I’m shopping for a new car. The new gig requires me to commute about 23 miles to work (one way), and the Lumbering Beast (2005 Nissan XTerra SE) gets at most 18mpg on the highway. ON THE HIGHWAY. So, I’m car shopping… again.

If the new Scirocco were available here, I’d be on it like white on rice. Alas, it’s not. I am looking hard at the VW GTI MkV, though, especially now that it comes in the four-door flavor (since I am family-enabled). Fast as, nearly as cool as, and much more utilitarian than the MINI Cooper S I used to own (and regret — often painfully — trading in on the Lumbering Beast two years ago).

My other wanna buy is the new for ’09 (but coming out in late March) Subaru Forester. A nice redesign of a great car (I had one before the MINI). Also available in FAST version. The new Forester probably won’t have any special incentives or financing like VW or other makers these recession-soaked days.

I need decent gas mileage (24 city/30 hwy), preferably no Premium fuel requirement, driving fun, four doors, under 30K (and preferably under 26K).

Your thoughts?

My new ride

Flickrized shot of my new XterraI bought a new car yesterday: a 2005 Nissan Xterra.

While the MINI has been fun for the last 14 months, I need something bigger and capable of going off the pavement. If I could afford to have a second car for myself, I’d pick the MINI hands down. It’s a blast, but not very practical for my lifestyle.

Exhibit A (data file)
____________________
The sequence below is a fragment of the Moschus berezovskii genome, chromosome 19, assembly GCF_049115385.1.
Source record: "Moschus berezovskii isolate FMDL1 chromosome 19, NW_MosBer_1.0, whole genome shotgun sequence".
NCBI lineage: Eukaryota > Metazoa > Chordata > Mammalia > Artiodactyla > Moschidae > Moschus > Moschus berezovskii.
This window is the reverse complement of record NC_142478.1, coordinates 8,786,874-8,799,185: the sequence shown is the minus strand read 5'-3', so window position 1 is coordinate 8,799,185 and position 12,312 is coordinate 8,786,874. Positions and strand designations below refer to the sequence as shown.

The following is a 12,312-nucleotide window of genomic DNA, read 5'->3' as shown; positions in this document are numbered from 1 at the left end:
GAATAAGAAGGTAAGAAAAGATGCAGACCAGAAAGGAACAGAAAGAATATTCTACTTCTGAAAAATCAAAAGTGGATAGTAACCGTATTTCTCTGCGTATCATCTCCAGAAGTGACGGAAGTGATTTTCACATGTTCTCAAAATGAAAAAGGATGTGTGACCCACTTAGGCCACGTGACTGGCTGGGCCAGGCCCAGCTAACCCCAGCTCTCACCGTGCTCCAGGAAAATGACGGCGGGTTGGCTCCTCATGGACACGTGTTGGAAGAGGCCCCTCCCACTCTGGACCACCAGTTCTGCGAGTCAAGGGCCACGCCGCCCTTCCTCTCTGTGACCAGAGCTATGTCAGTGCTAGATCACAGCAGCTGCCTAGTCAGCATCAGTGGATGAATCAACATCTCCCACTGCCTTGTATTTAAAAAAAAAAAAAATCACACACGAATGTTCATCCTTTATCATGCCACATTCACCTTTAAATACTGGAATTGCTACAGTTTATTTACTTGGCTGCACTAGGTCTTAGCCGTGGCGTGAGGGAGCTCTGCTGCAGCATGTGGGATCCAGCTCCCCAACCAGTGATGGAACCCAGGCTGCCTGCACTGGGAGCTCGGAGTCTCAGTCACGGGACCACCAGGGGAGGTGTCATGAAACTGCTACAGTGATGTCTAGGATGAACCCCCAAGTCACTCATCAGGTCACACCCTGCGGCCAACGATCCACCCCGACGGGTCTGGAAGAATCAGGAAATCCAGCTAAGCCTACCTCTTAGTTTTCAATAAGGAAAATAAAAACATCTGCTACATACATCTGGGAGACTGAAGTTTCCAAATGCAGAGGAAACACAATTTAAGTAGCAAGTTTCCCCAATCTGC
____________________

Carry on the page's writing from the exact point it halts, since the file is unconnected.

The Xterra is about the only “real” mid-size SUV left. The rest of them are just tall cars (Honda Pilot, Toyota Highlander) or are insanely expensive (Toyota 4Runner). The Xterra is a real truck, with real 4 wheel drive with a low range.

I really like the aesthetics of the Xterra, too, especially on the inside. Outside, it’s a little butch. But, the inside is very cool. The dash layout is very minimalist and clean. The cargo compartment, instead of being carpeted, is rubberized, so it’s easy to clean. It really feels like home to me.

2005 Toyota Prius: First Impressions

Hallie's Prius!This is based on about, oh, an hour’s drive time in the Prius. First, what I think is fairly irrelevant, since it’s The Wife’s car. But, I like it. I don’t love it, but I like it. As far as a passenger sedan meant for getting you from point A to point B as efficiently as possible while remaining comfortable, it’s aces. It’s NOT a sports car, but it’s got acceptable acceleration and handling. It’s surprisingly roomy (but, then again, everything seems roomy compared to the MINI) and comfortable. After borrowing a friend’s Toyota Sienna mini-van last week to haul the racecar bed in, I’d say the Prius is the most minivan-like car I’ve ever driven, and that’s not a slam. You sit up pretty high and there’s no hood in front of you (due to the silhouette of the car).

It’s got some good and/or interesting features: The climate controls are on the steering wheel (as are the audio controls), which I like quite a bit (you can also adjust the climate controls via the touchscreen). It has a lot of storage in the center console, thanks in part to Toyota’s use of the old-school foot e-brake (it’s in the Sienna, too). The JBL stereo sounds pretty good once you dial it in a little, though I know that stereo has gotten a bad rap in some places. There are a number of small, oddly-shaped windows on it. Not real sure why, as they don’t seem to really do much.

That’s about it for a random first impression dump. More later when I’ve spent some more time in it. But, I think it was a good choice for The Wife, and, most importantly, so does she.